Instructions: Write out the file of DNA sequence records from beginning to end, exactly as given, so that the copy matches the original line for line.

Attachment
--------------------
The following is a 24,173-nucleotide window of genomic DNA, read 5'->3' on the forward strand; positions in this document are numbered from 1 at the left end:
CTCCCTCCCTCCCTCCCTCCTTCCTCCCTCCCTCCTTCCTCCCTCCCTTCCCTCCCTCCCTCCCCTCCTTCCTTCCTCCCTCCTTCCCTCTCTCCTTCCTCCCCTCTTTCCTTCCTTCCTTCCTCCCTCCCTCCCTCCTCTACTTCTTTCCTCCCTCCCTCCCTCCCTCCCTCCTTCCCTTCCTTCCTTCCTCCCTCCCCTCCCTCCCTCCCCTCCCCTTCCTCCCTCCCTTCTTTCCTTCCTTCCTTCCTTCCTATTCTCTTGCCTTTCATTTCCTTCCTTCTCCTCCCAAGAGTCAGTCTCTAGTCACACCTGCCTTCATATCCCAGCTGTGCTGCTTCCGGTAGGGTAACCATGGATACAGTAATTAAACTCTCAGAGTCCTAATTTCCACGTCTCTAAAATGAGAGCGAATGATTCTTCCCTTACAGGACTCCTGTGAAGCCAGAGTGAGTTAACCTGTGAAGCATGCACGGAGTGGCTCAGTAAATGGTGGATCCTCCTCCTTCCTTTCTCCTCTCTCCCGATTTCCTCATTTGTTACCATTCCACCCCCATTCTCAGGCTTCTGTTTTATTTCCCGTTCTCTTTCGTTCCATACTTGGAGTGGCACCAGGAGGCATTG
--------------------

The following is a 24,173-nucleotide window of genomic DNA, read 5'->3' on the forward strand; positions in this document are numbered from 1 at the left end:
CTCCCTCCCTCCCTCCCTCCTTCCTCCCTCCCTCCTTCCTCCCTCCCTTCCCTCCCTCCCTCCCCTCCTTCCTTCCTCCCTCCTTCCCTCTCTCCTTCCTCCCCTCTTTCCTTCCTTCCTTCCTCCCTCCCTCCCTCCTCTACTTCTTTCCTCCCTCCCTCCCTCCCTCCCTCCTTCCCTTCCTTCCTTCCTCCCTCCCCTCCCTCCCTCCCCTCCCCTTCCTCCCTCCCTTCTTTCCTTCCTTCCTTCCTTCCTATTCTCTTGCCTTTCATTTCCTTCCTTCTCCTCCCAAGAGTCAGTCTCTAGTCACACCTGCCTTCATATCCCAGCTGTGCTGCTTCCGGTAGGGTAACCATGGATACAGTAATTAAACTCTCAGAGTCCTAATTTCCACGTCTCTAAAATGAGAGCGAATGATTCTTCCCTTACAGGACTCCTGTGAAGCCAGAGTGAGTTAACCTGTGAAGCATGCACGGAGTGGCTCAGTAAATGGTGGATCCTCCTCCTTCCTTTCTCCTCTCTCCCGATTTCCTCATTTGTTACCATTCCACCCCCATTCTCAGGCTTCTGTTTTATTTCCCGTTCTCTTTCGTTCCATACTTGGAGTGGCACCAGGAGGCATTG